“Your personal experiences with money make up maybe 0.00000001% of what’s happened in the world, but maybe 80% of how you think the world works.”
I am once again reading this fantastic book, its honestly got to be one of my favourite books to read. In this book he gives you 18 psychological lessons around money. These lessons really made me think about me conscious money spending and opened my mind up to how someone else may perceive my money habits or conduct their money habits.
In the first lesson its called No one's crazy.
This chapter talks about how one person's decision with their money may seem crazy to you, but to them it makes complete sense, “Every decision people make with money is justified by taking the information they have at the moment and plugging it into their unique mental model of how the world works.”
Everyone comes from different backgrounds with different experiences. Over the years and especially the younger years of an adult's life, their psychology around money evolves and is moulded to suit the environment. For some people, they grow up in a area or household with little spare money at the end of the month, compare this to a person who grows up in a wealthy neighbourhood with plenty of opportunity and with a family with surplus cash at the end of the month, each of these people will have a psychology of money on the two broad ends of the spectrum.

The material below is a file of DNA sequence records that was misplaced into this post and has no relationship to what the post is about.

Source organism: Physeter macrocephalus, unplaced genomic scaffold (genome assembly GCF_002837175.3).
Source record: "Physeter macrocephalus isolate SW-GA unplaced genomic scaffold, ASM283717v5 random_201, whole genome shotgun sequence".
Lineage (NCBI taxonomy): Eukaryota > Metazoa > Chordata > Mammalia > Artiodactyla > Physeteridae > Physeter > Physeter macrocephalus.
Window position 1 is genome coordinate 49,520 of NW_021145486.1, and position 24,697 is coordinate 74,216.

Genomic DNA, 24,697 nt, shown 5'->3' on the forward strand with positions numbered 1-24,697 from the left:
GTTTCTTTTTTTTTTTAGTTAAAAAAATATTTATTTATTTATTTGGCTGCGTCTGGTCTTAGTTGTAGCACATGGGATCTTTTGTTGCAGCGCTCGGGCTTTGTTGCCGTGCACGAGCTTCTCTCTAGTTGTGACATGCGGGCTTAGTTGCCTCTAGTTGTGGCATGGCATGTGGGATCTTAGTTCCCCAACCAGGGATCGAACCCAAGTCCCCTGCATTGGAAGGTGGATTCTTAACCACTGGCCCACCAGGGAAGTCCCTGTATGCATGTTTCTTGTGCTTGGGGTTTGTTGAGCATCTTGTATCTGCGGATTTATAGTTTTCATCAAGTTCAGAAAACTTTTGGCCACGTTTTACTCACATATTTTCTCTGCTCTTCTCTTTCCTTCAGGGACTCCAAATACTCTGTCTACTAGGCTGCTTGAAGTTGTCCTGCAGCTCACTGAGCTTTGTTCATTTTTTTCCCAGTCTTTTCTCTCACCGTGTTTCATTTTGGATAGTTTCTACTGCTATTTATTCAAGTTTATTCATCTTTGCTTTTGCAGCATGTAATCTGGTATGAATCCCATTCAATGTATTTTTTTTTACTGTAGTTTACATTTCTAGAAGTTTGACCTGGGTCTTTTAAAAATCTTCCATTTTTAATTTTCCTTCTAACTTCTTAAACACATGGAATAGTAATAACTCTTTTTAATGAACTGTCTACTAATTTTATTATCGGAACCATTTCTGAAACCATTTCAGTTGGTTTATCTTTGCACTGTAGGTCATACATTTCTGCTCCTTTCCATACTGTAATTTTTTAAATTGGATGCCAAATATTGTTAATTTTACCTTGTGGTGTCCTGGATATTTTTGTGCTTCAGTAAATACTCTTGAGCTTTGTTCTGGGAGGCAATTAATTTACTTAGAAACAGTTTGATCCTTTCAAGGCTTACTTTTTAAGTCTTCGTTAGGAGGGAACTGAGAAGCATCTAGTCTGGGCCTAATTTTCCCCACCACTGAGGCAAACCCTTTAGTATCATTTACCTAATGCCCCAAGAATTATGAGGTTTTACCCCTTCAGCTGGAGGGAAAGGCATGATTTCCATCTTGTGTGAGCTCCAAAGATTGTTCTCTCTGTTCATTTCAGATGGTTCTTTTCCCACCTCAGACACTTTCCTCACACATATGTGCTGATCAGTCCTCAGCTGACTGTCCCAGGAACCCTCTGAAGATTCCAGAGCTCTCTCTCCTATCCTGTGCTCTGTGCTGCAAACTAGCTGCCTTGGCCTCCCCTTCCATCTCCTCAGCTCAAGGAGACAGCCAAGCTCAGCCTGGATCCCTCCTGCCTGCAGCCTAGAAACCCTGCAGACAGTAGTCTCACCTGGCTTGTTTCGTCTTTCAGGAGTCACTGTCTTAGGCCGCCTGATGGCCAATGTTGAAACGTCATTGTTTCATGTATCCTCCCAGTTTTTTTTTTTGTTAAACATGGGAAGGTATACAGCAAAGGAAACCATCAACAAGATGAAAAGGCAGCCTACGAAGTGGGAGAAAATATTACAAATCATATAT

Taking this example, for the person who grew up with little surplus cash at the end of the month, being frugal and saving every penny would be attributed to the environment they grew up in. Comparing this to the person with ample opportunities and much surplus cash, they would generally be more inclined to invest their money, not just in the traditional sense of the stock market but also on experiences, knowledge and for fun.
“Their view of money was formed in different worlds. And when that’s the case, a view about money that one group of people think is outrageous can make perfect sense to another.”
The other 18 lessons are just as good, this book is definitely up in my top 5 books.